R-TECH Materials received a polycarbonate dining plate chop cover from a cruise ship (see Figure 1) with the request to determine the cause of cracking. This was one of thousands that were failing prematurely resulting in plastic fragments falling into consumers food. Cracking was observed after two weeks of usage and R-Tech were informed that the covers were washed at 72°C in a dishwasher using a product containing sodium hydroxide and sodium carbonate.
A large crack was evident on the plate cover, along with craze cracking on the upper rim (see Figures 1 and 2).
A section was taken through the large crack so that the resultant section fell apart revealing the fracture surface (see Figure 3). The fracture surface exhibited concentric banding in the area of the upper rim. The orientation of the banding indicated that the fracture initiation point was at the outer part of the rim. The remaining fracture surface exhibited banding with clear directionality which pointed back to the crack origin.
Examination using the scanning electron microscope revealed a series of alternating bands across the majority of the fracture which correspond to the crack extension cycles associated with slow crack growth (see Figure 4). Some areas of the fracture surface also exhibited river line patterns, (see Figure 5). These features are associated with more rapid crack growth. Contaminants observed on the fracture surface consisted predominantly of sodium, oxygen, chlorine, calcium and magnesium.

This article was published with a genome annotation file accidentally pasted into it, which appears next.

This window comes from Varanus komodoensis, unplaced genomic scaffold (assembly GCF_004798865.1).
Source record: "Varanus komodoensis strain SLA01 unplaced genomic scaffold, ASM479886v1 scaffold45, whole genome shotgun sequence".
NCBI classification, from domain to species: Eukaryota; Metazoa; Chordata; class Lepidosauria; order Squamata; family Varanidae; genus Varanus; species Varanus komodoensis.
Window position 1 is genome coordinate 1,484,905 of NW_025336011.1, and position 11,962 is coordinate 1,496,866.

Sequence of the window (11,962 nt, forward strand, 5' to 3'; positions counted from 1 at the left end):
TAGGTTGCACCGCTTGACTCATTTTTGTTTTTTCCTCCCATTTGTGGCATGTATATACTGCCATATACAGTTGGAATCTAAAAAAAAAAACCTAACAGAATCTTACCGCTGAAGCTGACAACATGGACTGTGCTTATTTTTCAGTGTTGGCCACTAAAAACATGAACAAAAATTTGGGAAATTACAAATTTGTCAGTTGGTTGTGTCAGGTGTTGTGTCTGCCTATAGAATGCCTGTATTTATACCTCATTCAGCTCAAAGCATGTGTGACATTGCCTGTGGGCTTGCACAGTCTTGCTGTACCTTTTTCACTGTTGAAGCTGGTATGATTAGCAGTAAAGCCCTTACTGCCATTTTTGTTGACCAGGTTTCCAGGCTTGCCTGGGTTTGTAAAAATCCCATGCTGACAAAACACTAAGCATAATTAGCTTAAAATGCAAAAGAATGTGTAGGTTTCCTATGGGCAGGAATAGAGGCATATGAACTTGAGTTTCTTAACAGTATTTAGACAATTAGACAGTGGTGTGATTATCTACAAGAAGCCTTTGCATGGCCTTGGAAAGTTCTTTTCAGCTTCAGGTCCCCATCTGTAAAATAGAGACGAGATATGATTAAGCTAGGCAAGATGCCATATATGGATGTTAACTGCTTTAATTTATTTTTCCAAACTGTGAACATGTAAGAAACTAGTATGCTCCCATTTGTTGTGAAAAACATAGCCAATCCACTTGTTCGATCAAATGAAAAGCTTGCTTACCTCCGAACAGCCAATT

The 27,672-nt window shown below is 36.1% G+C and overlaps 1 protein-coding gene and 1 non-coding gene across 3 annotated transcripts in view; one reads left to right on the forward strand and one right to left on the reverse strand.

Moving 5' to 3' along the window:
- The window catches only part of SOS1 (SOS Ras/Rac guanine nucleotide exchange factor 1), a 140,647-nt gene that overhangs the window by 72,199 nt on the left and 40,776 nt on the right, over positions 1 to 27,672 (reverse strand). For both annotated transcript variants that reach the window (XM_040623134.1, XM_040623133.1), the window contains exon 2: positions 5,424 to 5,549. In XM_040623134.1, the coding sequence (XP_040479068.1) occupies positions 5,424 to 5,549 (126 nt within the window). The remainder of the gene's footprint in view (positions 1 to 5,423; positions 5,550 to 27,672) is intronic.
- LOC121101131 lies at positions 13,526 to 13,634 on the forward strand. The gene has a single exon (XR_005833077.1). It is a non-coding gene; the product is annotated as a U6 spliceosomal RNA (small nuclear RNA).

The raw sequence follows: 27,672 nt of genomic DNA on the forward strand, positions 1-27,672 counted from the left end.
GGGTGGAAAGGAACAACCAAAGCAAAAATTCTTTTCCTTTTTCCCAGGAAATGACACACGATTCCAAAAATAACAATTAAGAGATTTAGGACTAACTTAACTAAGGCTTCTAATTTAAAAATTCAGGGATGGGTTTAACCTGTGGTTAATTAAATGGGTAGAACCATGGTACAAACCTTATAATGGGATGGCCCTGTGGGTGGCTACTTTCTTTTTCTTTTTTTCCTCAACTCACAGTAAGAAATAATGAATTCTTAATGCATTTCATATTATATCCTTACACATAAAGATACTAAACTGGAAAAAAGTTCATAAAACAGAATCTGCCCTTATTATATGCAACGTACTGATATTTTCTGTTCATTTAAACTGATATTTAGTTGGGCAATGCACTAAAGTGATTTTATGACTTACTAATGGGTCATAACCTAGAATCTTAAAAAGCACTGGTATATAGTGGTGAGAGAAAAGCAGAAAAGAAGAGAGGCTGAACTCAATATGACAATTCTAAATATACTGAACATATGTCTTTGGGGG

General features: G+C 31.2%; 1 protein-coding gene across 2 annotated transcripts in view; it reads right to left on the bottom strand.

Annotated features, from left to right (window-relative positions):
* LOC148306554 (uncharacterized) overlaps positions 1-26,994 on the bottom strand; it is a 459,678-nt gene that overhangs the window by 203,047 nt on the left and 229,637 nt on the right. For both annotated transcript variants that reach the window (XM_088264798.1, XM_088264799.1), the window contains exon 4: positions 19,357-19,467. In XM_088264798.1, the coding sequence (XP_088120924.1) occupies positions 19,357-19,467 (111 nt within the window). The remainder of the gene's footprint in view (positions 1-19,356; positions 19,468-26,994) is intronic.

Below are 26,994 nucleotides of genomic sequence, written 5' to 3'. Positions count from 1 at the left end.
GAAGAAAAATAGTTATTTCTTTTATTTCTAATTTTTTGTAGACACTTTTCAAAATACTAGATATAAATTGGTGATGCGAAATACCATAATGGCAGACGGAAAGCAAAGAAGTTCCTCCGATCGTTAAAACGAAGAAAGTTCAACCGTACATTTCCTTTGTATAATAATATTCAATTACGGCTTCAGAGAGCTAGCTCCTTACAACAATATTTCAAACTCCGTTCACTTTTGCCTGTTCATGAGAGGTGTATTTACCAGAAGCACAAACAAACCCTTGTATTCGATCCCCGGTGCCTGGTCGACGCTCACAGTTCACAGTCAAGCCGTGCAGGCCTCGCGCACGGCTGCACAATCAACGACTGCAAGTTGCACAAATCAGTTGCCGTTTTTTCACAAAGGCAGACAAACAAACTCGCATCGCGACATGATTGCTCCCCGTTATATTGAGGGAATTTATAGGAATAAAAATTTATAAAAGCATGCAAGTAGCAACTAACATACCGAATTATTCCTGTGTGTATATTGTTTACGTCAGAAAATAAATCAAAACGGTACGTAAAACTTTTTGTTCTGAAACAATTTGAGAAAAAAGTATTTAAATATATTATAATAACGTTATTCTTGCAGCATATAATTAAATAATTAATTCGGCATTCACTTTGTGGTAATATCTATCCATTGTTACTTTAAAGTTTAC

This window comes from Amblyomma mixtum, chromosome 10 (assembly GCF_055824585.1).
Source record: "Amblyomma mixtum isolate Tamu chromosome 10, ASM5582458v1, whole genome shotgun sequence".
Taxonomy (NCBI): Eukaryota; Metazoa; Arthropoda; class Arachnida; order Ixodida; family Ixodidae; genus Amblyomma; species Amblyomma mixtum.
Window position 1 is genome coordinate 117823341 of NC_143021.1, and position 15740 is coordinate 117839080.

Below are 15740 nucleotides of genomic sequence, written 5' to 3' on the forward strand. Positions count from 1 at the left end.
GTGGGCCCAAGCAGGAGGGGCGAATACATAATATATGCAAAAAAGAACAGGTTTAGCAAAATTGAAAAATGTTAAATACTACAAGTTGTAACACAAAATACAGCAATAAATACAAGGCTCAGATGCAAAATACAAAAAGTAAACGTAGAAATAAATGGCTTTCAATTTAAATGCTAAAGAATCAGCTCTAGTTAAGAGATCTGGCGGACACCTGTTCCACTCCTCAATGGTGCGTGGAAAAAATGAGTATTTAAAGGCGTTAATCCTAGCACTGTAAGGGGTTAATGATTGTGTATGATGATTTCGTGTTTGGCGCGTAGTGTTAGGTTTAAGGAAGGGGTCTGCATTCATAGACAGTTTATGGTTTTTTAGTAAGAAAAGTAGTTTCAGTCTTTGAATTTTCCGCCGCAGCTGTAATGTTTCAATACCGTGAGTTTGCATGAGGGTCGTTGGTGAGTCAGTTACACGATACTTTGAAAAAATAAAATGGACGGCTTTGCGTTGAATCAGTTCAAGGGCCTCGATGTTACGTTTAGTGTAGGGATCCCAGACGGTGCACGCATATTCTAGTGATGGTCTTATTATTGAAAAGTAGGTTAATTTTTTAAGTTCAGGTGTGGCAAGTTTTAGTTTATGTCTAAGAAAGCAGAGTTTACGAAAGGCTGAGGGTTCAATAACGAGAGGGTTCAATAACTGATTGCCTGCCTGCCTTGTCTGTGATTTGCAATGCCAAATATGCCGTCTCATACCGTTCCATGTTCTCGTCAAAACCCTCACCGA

The features observed were consistent with environmental stress cracking (ESC). ESC is the premature initiation of cracking and embrittlement of plastic due to the simultaneous action of stress and strain and contact with specific substances such as sodium hydroxide. Polycarbonate is known to be particularly susceptible to ESC in sodium hydroxide. For ESC failures, cracks do not appear until exposure to specific chemicals.
Stresses can originate from poor design elements such as sharp corners or sudden changes in wall thickness. The cracking observed on the cover had initiated at the point of the bend; this area would have acted as a stress concentrator for cracks to initiate. In addition, the source of stress could be residual originating from the injection molding process. Moulded-in stresses are induced by unbalanced flow of the melt, un-equal freezing of the melt and over packing during the follow-up pressure phase of moulding. Polycarbonate components are highly susceptible to ESC, thus any residual stress must be kept a minimum; it should be possible to achieve minimum or even zero moulded-in stresses at the design stage. The following steps were recommended to minimize stresses during the injection moulding process:
a) Keep wall thicknesses as uniform as possible
b) Increase cycle time while increasing mould temperature
c) Anneal after moulding
d) Preheat moulded-in metal inserts
e) Avoid excessive packing time and pressure.
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